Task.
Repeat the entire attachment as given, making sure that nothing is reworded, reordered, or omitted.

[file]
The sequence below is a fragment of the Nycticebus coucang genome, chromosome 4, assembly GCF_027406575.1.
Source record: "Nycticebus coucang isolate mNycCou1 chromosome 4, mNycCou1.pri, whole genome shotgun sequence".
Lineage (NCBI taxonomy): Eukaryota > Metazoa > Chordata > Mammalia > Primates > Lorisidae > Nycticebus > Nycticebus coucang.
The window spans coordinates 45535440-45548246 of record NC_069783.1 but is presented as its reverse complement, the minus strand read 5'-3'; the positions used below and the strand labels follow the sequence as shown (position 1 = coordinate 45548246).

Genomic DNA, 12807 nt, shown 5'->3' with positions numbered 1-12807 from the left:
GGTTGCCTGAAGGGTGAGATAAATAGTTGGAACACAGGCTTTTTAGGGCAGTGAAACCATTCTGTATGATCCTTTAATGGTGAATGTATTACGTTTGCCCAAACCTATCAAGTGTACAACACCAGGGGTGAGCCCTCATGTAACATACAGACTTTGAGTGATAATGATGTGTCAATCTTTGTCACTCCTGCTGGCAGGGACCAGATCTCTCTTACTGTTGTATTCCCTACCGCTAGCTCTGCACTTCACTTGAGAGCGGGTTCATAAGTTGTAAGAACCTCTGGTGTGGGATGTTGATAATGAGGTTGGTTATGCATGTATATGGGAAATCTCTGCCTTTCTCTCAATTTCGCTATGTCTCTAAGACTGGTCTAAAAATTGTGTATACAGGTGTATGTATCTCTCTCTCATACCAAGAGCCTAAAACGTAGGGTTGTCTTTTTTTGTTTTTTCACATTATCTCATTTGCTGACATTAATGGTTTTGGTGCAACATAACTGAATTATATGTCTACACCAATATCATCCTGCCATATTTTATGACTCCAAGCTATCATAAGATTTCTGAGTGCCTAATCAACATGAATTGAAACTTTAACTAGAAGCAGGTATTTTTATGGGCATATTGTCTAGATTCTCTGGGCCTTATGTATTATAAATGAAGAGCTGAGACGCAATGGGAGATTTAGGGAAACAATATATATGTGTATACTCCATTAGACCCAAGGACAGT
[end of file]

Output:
The sequence below is a fragment of the Nycticebus coucang genome, chromosome 4, assembly GCF_027406575.1.
Source record: "Nycticebus coucang isolate mNycCou1 chromosome 4, mNycCou1.pri, whole genome shotgun sequence".
Lineage (NCBI taxonomy): Eukaryota > Metazoa > Chordata > Mammalia > Primates > Lorisidae > Nycticebus > Nycticebus coucang.
The window spans coordinates 45535440-45548246 of record NC_069783.1 but is presented as its reverse complement, the minus strand read 5'-3'; the positions used below and the strand labels follow the sequence as shown (position 1 = coordinate 45548246).

Genomic DNA, 12807 nt, shown 5'->3' with positions numbered 1-12807 from the left:
GGTTGCCTGAAGGGTGAGATAAATAGTTGGAACACAGGCTTTTTAGGGCAGTGAAACCATTCTGTATGATCCTTTAATGGTGAATGTATTACGTTTGCCCAAACCTATCAAGTGTACAACACCAGGGGTGAGCCCTCATGTAACATACAGACTTTGAGTGATAATGATGTGTCAATCTTTGTCACTCCTGCTGGCAGGGACCAGATCTCTCTTACTGTTGTATTCCCTACCGCTAGCTCTGCACTTCACTTGAGAGCGGGTTCATAAGTTGTAAGAACCTCTGGTGTGGGATGTTGATAATGAGGTTGGTTATGCATGTATATGGGAAATCTCTGCCTTTCTCTCAATTTCGCTATGTCTCTAAGACTGGTCTAAAAATTGTGTATACAGGTGTATGTATCTCTCTCTCATACCAAGAGCCTAAAACGTAGGGTTGTCTTTTTTTGTTTTTTCACATTATCTCATTTGCTGACATTAATGGTTTTGGTGCAACATAACTGAATTATATGTCTACACCAATATCATCCTGCCATATTTTATGACTCCAAGCTATCATAAGATTTCTGAGTGCCTAATCAACATGAATTGAAACTTTAACTAGAAGCAGGTATTTTTATGGGCATATTGTCTAGATTCTCTGGGCCTTATGTATTATAAATGAAGAGCTGAGACGCAATGGGAGATTTAGGGAAACAATATATATGTGTATACTCCATTAGACCCAAGGACAGT